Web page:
Remember those ear-damagingly loud Sun Chip bags? They were a massive eco-friendly effort to be the first 100% compostable potato chip bag — and were swiftly ditched after complaints that the bags were so loud they could cause hearing loss.
Tagged With chips
When it comes to chips, fast food establishments do it best. It’s not that they use the freshest potatoes (they don’t), or that they have some secret seasoning (it’s salt), or even the fact that they deep fry (it’s a good tactic, but not necessary). The secret, my friends, is that they’re double cooked.
If you are a lover of the crunchy and the salty, you have probably, at one point or another, found yourself with various mostly-consumed bags and boxes of chips, crackers and other snack products. Rather than eat them individually, sad handful by sad handful, you should combine them all to make a snack mix.
Pringles - those stackable chips made from a slurry of wheat, rice, corn and potato flakes - can be a hassle to get out of the can. Especially since the company shrunk down its chips and stuck them in a smaller receptacle. The blaggards.
If we learned anything from LadyDoritoGate, it's that women hate dumping chip crumbs into their wide-open mouths. But maybe this has nothing to do with keeping up appearances; maybe these savvy women are saving the crumbs for clever, delicious uses.
Hot chips come in many shapes and sizes. Some people prefer thick 'n' chunky steak fries. Others are more partial to the classic French fry. More still prescribe to crinkle cut (these people are weird). Whatever your chip preference, this algorithm will ensure they turn out perfectly, every time. (Micky Mouse/Amphibious Landing Craft shape not included.)
Do you really want potato chips, but all you have are potatoes? I totally feel you. Sure, you could preheat your oven and start baking (or put on pants and go to the store and buy a bag), but what if I told you that you could have delicious homemade potato chips in just a few minutes using your microwave? Dreams do come true.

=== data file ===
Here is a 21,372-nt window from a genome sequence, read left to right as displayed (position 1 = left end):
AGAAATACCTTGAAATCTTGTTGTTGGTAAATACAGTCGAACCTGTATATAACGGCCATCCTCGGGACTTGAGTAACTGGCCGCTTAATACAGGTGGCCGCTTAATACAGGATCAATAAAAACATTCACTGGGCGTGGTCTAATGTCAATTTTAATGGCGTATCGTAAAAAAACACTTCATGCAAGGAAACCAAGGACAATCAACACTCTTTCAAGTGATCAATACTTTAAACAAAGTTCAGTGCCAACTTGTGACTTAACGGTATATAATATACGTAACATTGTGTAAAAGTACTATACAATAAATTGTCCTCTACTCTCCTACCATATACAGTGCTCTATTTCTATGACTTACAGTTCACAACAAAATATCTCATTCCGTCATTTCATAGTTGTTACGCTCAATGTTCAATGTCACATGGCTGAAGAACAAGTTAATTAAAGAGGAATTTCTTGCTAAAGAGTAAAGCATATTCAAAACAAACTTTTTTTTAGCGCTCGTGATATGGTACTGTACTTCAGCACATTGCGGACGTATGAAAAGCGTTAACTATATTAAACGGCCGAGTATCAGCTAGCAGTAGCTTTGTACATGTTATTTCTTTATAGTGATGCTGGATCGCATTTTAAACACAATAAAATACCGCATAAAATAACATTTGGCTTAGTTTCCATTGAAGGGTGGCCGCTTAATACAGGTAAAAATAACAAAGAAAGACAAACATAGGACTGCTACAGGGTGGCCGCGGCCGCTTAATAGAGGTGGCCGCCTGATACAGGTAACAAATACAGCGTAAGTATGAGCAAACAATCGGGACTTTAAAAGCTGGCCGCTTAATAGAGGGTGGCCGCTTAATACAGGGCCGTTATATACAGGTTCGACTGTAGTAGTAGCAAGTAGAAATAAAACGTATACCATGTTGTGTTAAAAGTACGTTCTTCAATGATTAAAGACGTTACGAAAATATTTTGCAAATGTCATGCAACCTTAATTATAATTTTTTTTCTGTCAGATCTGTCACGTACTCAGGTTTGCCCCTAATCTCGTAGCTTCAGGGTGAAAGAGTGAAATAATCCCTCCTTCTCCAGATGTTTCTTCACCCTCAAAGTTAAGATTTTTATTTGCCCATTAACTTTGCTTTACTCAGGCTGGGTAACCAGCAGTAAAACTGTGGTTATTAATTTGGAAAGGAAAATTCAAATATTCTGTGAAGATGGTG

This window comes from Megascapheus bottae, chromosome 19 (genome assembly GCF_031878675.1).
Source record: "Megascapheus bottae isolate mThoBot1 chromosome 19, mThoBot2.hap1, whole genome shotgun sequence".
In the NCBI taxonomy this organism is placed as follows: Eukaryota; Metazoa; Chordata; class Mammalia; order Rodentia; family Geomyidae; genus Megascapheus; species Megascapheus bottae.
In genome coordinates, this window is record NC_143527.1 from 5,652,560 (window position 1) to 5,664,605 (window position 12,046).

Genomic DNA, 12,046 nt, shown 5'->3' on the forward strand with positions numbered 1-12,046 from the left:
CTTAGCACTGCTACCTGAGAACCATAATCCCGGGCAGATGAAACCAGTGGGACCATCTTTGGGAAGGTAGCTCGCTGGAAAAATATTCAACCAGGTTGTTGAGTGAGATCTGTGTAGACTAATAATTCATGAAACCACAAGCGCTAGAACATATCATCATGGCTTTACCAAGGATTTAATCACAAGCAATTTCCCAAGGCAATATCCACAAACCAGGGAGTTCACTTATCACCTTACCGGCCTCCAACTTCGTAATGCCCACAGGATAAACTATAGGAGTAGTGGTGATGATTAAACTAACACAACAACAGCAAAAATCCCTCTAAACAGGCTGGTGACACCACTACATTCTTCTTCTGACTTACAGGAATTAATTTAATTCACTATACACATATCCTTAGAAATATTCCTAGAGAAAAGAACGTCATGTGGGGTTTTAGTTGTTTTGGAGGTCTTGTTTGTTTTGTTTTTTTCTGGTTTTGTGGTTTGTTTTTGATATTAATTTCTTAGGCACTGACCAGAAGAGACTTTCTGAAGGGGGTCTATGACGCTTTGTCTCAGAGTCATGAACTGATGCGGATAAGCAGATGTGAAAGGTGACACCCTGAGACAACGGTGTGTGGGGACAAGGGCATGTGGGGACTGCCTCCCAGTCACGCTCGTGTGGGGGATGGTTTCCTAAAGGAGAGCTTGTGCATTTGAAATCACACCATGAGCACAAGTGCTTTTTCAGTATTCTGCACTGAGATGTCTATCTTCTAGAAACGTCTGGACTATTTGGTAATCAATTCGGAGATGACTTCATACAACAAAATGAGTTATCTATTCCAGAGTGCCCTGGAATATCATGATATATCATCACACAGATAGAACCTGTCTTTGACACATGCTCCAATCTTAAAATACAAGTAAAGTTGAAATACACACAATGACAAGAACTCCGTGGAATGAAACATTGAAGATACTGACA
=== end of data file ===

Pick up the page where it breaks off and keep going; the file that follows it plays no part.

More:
I've never been a huge fan of peels, crusts, or any hardened, outer portions of various foods. Though I rarely take the time to do it, I prefer my apples peeled, and I still remove the crusts from my sandwiches if I'm feeling slightly juvenile. As a result, I tend to shy away from recipes that advocate the straight-up chomping of peels and the like.
Observe this photo of two Doritos bags. The Doritos on the right are the large 170g version currently sold at supermarkets. The Doritos on the left are the new "Bigger Bag" version -- a 330g behemoth designed for sharing. I think you know which bag to buy the next time you have a hankering for chips and salsa. It's the bigger one. Obs.
When Red Rock Deli first hit supermarket shelves in the late 1990s, it was a revelation to our taste buds. Previously, Australian chip lovers had been limited to a handful of boring flavours. Red Rock Deli showed us there was more to life than Plain, Salt & Vinegar and BBQ, ruffled or thin. Its latest attempt at haute-crisp cuisine kicks things up a notch with such fancy-sounding ingredients as saffron, champagne vinaigrette and wasabi cream. We put each flavour to the test.
Last week, we reported on Arnott's decision to replace BBQ Shapes biscuits with a "new and improved" version that many consumers have slammed as inferior on social media. We urged you all to rush out and grab the originals while stocks lasted. Well, it turns out we can hold off on our supermarket pilgrimages -- at least for the time being.
There are all kinds of clever ways to keep your chips from going stale, but this trick with a plastic fork is sure to make your picnics and barbecues a little easier.